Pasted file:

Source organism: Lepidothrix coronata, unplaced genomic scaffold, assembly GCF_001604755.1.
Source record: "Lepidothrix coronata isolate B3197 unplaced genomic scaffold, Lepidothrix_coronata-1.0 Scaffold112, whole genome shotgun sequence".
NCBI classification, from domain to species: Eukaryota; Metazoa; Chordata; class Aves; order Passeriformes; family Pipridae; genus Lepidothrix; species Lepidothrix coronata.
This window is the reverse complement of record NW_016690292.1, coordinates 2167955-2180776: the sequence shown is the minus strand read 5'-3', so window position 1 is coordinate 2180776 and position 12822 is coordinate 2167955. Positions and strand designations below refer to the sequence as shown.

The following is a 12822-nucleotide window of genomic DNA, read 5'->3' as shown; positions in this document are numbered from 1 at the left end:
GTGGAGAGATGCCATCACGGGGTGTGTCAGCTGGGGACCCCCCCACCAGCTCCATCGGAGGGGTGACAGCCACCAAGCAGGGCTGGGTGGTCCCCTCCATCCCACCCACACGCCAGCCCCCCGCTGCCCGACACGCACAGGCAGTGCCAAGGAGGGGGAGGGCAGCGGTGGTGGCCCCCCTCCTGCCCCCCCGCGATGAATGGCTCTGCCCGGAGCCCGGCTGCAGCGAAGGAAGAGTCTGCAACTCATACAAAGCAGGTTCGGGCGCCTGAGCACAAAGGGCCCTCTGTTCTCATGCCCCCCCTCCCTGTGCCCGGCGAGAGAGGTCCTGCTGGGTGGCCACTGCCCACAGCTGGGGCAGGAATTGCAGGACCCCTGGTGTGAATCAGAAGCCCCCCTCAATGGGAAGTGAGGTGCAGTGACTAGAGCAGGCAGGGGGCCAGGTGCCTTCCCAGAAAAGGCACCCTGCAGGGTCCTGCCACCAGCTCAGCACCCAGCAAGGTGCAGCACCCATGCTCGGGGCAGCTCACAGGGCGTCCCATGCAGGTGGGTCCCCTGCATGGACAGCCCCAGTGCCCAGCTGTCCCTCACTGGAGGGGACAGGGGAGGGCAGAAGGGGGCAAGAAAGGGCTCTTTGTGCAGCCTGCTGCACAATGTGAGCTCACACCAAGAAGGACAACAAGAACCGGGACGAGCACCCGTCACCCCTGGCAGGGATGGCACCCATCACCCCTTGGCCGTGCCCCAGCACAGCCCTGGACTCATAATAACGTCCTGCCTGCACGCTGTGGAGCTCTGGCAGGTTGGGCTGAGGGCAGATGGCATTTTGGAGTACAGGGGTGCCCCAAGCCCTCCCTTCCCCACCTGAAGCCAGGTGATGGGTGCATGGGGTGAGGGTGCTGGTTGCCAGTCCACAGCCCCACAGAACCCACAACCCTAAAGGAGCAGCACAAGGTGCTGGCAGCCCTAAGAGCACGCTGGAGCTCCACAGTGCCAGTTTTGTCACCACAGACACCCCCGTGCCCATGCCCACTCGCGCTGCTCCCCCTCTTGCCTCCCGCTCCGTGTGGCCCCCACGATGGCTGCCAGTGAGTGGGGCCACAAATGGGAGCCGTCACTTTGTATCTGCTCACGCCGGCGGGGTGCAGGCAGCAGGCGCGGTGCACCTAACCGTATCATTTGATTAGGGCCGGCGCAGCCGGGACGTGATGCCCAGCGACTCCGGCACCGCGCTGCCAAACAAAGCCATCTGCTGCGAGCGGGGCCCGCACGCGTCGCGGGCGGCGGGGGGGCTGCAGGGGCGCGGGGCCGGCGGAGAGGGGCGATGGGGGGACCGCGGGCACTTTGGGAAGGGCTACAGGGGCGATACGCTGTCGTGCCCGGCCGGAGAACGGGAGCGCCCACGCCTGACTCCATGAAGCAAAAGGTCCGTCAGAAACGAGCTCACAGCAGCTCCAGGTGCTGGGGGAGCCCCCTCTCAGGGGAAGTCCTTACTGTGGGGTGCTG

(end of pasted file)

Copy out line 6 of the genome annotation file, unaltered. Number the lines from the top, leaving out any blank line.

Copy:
GTGGAGAGATGCCATCACGGGGTGTGTCAGCTGGGGACCCCCCCACCAGCTCCATCGGAGGGGTGACAGCCACCAAGCAGGGCTGGGTGGTCCCCTCCATCCCACCCACACGCCAGCCCCCCGCTGCCCGACACGCACAGGCAGTGCCAAGGAGGGGGAGGGCAGCGGTGGTGGCCCCCCTCCTGCCCCCCCGCGATGAATGGCTCTGCCCGGAGCCCGGCTGCAGCGAAGGAAGAGTCTGCAACTCATACAAAGCAGGTTCGGGCGCCTGAGCACAAAGGGCCCTCTGTTCTCATGCCCCCCCTCCCTGTGCCCGGCGAGAGAGGTCCTGCTGGGTGGCCACTGCCCACAGCTGGGGCAGGAATTGCAGGACCCCTGGTGTGAATCAGAAGCCCCCCTCAATGGGAAGTGAGGTGCAGTGACTAGAGCAGGCAGGGGGCCAGGTGCCTTCCCAGAAAAGGCACCCTGCAGGGTCCTGCCACCAGCTCAGCACCCAGCAAGGTGCAGCACCCATGCTCGGGGCAGCTCACAGGGCGTCCCATGCAGGTGGGTCCCCTGCATGGACAGCCCCAGTGCCCAGCTGTCCCTCACTGGAGGGGACAGGGGAGGGCAGAAGGGGGCAAGAAAGGGCTCTTTGTGCAGCCTGCTGCACAATGTGAGCTCACACCAAGAAGGACAACAAGAACCGGGACGAGCACCCGTCACCCCTGGCAGGGATGGCACCCATCACCCCTTGGCCGTGCCCCAGCACAGCCCTGGACTCATAATAACGTCCTGCCTGCACGCTGTGGAGCTCTGGCAGGTTGGGCTGAGGGCAGATGGCATTTTGGAGTACAGGGGTGCCCCAAGCCCTCCCTTCCCCACCTGAAGCCAGGTGATGGGTGCATGGGGTGAGGGTGCTGGTTGCCAGTCCACAGCCCCACAGAACCCACAACCCTAAAGGAGCAGCACAAGGTGCTGGCAGCCCTAAGAGCACGCTGGAGCTCCACAGTGCCAGTTTTGTCACCACAGACACCCCCGTGCCCATGCCCACTCGCGCTGCTCCCCCTCTTGCCTCCCGCTCCGTGTGGCCCCCACGATGGCTGCCAGTGAGTGGGGCCACAAATGGGAGCCGTCACTTTGTATCTGCTCACGCCGGCGGGGTGCAGGCAGCAGGCGCGGTGCACCTAACCGTATCATTTGATTAGGGCCGGCGCAGCCGGGACGTGATGCCCAGCGACTCCGGCACCGCGCTGCCAAACAAAGCCATCTGCTGCGAGCGGGGCCCGCACGCGTCGCGGGCGGCGGGGGGGCTGCAGGGGCGCGGGGCCGGCGGAGAGGGGCGATGGGGGGACCGCGGGCACTTTGGGAAGGGCTACAGGGGCGATACGCTGTCGTGCCCGGCCGGAGAACGGGAGCGCCCACGCCTGACTCCATGAAGCAAAAGGTCCGTCAGAAACGAGCTCACAGCAGCTCCAGGTGCTGGGGGAGCCCCCTCTCAGGGGAAGTCCTTACTGTGGGGTGCTG